In Chesapeake Exploration, LLC v. Buell (Slip Opinion No. 2015-Ohio-4551) (Chesapeake), the Ohio Supreme Court addressed two certified questions from the United States District Court for the Southern District of Ohio.
Question 1: Is the recorded lease of a severed subsurface mineral estate a title transaction under the Ohio Dormant Mineral Act, Ohio Revised Code § 5301.56(B)(3)(a)?
The Dormant Mineral Act ("DMA") is codified in R.C. 5301.56. Pursuant to the current version of the DMA which was amended in 2006, a severed mineral interest will be deemed abandoned and reunited with the surface rights unless (1) a saving event has occurred in a 20-year window preceding the statutorily required notice by the owner of the surface rights, and (2) the surface owner has followed the requisite procedural steps described elsewhere in the statute. (We note that in this opinion the court does not address when the 20-year window begins for the original DMA, which was drafted in 1989.)
There are six possible saving events which are listed in R.C. 5301.56(B)(3). Pursuant to 5301.56(B)(3)(a), if a "mineral interest has been the subject of a title transaction that has been filed or recorded in the office of the county recorder of the county in which the lands are located," during the 20-year window, the DMA will not apply. Whether an oil and gas lease was a "title transaction" within the meaning R.C. 5301.56(B)(3)(a) was directly before the court in Chesapeake.
The court determined that a recorded oil and gas lease is a title transaction that satisfies R.C. 5301.56(B)(3)(a) and is therefore considered a saving event. The court noted that R.C. 5301.47(F) defines a title transaction as "any transaction affecting title to any interest in land...." The statute lists numerous instruments that affect title to land, but does not specifically list oil and gas leases. The court determined, however, that the list was not exclusive to those instruments enumerated, stating that "[a] title transaction is 'any transaction affecting title to any interest in land,' which means that it is not limited to the transactions enumerated in the statute or to transactions that transfer an ownership interest." Chesapeake, at ¶ 39.
The court then had to determine if a recorded oil and gas lease is a transaction that affects title to any interest in land. The court analyzed the nature of a recorded oil and gas lease to determine if, through such a lease, the mineral interest has been the subject of a "transaction affecting title to any interest in land" within the meaning of R.C. 5301.56(B)(3).
First, the court cited Harris v. Ohio Oil Co., 57 Ohio St. 118, 48 N.E. 502 (1897), in which an oil and gas lease was described as "more than a mere license" because it created a "vested, though limited, estate in the lands the purposes named in the lease." Chesapeake at ¶ 44 (citing Harris at 129-130). In Harris, the court held that "[a]n instrument in such form is more than a mere license. It is a lease of the land for the purpose and period limited therein, and the lessee has a vested right to the possession of the land to the extent reasonably necessary to perform the terms of the instrument on his part." Id. ¶ 47(Citing Harris at 129-130).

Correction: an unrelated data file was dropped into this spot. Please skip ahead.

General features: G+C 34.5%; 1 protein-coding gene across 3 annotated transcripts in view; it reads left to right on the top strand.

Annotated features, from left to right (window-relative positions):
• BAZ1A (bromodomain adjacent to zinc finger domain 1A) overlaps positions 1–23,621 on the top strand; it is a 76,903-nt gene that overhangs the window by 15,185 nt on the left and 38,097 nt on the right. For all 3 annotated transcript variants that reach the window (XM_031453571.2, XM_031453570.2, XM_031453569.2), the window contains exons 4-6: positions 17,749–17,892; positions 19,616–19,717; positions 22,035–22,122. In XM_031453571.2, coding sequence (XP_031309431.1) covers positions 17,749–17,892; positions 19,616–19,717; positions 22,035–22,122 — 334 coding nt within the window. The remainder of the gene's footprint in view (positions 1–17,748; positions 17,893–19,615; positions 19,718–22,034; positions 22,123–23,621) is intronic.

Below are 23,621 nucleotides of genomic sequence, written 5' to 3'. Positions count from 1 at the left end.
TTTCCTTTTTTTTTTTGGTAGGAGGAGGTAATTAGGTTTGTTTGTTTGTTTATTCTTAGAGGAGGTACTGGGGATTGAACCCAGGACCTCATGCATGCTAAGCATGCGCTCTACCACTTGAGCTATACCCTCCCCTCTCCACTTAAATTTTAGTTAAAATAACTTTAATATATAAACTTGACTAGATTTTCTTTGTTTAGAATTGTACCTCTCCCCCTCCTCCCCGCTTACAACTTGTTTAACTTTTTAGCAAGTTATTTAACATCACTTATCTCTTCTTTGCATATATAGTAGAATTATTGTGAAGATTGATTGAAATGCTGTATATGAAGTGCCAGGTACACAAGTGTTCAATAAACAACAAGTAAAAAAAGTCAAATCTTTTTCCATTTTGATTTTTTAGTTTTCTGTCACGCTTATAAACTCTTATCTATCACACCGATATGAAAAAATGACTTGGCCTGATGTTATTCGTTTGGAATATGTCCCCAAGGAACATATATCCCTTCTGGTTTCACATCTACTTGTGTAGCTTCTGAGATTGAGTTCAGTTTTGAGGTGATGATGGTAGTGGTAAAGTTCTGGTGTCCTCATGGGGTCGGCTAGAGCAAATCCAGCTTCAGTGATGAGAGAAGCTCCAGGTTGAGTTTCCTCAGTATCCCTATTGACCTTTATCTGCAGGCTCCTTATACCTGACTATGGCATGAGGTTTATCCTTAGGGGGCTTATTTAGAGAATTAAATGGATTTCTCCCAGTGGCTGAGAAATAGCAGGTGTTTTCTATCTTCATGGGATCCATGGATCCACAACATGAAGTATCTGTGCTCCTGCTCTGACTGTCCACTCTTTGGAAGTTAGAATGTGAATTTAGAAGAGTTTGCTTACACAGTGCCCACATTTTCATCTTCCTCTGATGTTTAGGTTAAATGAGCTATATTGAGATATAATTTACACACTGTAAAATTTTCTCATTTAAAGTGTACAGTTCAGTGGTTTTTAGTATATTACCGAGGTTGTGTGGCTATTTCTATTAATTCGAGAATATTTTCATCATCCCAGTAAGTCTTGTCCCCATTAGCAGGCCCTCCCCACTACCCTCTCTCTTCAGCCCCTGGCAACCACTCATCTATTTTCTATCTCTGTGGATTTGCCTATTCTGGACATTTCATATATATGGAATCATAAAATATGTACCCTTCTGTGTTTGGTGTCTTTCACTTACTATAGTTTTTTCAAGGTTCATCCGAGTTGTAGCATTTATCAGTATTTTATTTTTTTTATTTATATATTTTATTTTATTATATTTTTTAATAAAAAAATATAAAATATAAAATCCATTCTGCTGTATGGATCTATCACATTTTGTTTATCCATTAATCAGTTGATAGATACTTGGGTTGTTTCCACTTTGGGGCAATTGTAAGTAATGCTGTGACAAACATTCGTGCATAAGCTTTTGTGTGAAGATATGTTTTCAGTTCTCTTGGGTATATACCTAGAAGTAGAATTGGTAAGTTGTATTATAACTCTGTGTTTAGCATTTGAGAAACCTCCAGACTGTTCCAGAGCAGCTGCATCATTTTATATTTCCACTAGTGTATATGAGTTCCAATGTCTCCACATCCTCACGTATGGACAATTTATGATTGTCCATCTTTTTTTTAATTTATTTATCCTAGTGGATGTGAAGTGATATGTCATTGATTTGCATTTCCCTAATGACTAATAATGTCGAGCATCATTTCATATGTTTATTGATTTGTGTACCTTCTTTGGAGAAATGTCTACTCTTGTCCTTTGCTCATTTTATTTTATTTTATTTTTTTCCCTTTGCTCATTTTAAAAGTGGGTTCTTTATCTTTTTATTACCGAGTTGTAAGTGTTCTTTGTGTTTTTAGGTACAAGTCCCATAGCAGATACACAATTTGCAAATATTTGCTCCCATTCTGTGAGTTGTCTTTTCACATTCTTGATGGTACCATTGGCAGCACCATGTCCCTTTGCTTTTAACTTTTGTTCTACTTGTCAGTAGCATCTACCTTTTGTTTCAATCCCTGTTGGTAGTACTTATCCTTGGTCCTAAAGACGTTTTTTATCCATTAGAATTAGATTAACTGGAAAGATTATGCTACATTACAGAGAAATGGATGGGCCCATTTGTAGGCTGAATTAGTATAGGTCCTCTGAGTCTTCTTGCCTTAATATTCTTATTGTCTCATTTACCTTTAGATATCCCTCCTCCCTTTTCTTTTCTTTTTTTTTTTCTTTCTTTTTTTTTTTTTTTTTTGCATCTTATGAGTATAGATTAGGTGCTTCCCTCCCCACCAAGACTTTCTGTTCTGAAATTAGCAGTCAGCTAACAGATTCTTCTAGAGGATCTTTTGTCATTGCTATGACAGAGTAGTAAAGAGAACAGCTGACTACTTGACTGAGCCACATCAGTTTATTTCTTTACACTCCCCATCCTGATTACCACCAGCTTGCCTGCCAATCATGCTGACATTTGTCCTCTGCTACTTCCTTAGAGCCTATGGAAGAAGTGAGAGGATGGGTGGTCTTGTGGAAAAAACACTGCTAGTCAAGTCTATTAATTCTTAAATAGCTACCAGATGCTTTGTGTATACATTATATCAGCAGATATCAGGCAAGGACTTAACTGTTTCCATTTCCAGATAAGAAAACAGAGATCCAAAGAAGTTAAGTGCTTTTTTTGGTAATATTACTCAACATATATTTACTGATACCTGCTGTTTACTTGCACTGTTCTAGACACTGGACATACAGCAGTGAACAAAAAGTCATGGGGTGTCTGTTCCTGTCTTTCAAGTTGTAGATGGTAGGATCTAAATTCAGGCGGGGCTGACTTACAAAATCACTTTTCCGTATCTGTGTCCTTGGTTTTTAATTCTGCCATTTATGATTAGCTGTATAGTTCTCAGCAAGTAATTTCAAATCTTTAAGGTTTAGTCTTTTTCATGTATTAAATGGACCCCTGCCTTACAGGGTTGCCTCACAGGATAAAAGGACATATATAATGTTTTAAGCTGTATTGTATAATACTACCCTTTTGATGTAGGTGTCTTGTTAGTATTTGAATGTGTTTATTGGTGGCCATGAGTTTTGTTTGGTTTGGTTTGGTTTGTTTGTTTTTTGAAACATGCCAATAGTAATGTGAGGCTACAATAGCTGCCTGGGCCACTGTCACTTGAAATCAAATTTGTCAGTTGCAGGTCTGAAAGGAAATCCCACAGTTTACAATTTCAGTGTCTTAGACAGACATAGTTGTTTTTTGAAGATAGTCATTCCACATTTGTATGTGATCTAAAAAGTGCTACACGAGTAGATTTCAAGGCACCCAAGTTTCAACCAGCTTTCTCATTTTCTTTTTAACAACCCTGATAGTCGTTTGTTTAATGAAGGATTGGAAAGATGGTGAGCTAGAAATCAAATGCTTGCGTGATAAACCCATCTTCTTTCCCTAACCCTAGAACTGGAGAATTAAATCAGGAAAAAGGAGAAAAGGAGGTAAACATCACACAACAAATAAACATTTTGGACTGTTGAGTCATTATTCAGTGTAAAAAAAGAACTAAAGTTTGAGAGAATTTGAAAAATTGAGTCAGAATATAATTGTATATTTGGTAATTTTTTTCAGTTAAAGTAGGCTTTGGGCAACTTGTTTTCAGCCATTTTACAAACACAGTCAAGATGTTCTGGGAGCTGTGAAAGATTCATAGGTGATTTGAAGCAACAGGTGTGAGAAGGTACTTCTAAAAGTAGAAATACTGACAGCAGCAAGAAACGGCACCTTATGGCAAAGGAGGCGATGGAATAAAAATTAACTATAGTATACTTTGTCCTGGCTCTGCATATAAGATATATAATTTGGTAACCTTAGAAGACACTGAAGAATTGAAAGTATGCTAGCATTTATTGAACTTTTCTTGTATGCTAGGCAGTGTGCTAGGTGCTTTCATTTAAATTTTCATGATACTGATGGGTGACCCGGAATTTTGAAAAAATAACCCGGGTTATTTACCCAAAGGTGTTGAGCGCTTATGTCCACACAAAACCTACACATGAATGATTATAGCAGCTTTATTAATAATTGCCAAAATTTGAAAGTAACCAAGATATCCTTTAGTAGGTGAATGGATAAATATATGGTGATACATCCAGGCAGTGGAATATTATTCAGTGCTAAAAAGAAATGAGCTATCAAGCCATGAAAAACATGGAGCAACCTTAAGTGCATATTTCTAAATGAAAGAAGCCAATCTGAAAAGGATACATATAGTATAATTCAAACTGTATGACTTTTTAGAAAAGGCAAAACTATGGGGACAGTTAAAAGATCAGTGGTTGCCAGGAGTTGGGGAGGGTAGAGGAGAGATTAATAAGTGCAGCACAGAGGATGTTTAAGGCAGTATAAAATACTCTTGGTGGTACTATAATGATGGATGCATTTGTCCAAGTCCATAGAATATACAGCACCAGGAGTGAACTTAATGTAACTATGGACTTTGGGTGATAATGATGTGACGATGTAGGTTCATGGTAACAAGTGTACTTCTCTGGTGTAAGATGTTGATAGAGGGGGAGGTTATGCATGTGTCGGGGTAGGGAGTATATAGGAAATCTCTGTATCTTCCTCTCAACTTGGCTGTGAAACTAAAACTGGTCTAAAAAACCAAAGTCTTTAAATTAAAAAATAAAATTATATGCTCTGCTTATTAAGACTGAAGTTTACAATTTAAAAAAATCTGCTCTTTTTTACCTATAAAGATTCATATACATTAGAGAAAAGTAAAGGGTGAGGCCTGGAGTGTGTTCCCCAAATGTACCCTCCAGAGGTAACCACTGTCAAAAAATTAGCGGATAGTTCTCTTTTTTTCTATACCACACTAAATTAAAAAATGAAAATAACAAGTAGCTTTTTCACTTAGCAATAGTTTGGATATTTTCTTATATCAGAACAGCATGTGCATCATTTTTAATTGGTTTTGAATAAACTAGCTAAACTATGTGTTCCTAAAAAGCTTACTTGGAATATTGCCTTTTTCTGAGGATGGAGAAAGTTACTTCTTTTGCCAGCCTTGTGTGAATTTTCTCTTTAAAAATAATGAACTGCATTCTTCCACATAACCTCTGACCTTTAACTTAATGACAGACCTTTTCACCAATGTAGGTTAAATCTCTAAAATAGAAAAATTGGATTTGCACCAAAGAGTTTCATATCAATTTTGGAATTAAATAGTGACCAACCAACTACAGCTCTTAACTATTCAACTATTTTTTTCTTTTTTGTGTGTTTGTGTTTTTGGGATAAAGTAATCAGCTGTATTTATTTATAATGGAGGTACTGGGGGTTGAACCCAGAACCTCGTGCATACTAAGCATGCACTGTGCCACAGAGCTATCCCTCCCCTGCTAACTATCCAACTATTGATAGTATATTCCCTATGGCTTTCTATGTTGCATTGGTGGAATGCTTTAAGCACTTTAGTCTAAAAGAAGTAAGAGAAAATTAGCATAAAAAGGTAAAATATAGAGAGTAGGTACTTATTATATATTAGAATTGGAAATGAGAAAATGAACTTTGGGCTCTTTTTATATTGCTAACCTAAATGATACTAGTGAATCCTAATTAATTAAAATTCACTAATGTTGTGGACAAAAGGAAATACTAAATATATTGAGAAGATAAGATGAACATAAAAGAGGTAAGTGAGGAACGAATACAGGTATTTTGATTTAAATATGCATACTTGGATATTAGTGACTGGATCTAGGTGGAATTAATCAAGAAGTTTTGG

The court then noted that effective March 23, 2015, R. C. 5301.09 was amended as follows: "In recognition that such leases and licenses create an interest in real estate." So, from March 23, 2015, by statute an oil and gas lease creates an interest in real estate.
The court then analyzed the terms of the lease in question and noted that the lease restricted use of the surface estate, ran with the land, allowed reasonable use of the surface for production purposes, that only the lessee could terminate the lease, and several other provisions. The court explained: "We find that by these or substantially similar terms, the mineral interest has been the subject of a title transaction because the oil and gas lease affects title to the surface and mineral interests in land in a number of ways." Id. at ¶ 58).
The court explained that a "title transaction" as defined in R.C. 5301.47(F) is not limited to a transaction that alters an ownership interest. Transactions creating interests like easements or use restrictions are also title transactions. "The rights and privileges granted under an oil and gas lease, although limited to the purposes of the lease, are sufficiently vast to affect the possession and custody of the mineral estate, even if not its ownership." Id. at ¶ 60.
The court explained that an oil and gas lease granted the lessee the exclusive right to the mineral estate for a fixed term which can be extended by production. "Based on the vested nature of this grant, the oil and gas lease has been construed as transferring to the lessee a fee simple determinable in the mineral estate with a reversionary interest retained by the lessor that can be triggered by events or conditions specified in the lease." Id. at ¶ 61. As a result, "during the lease, the lessor effectively relinquishes his or her ownership interest in the oil and gas underlying the property in favor of the lessee's exclusive right to those resources." Id. at ¶ 62.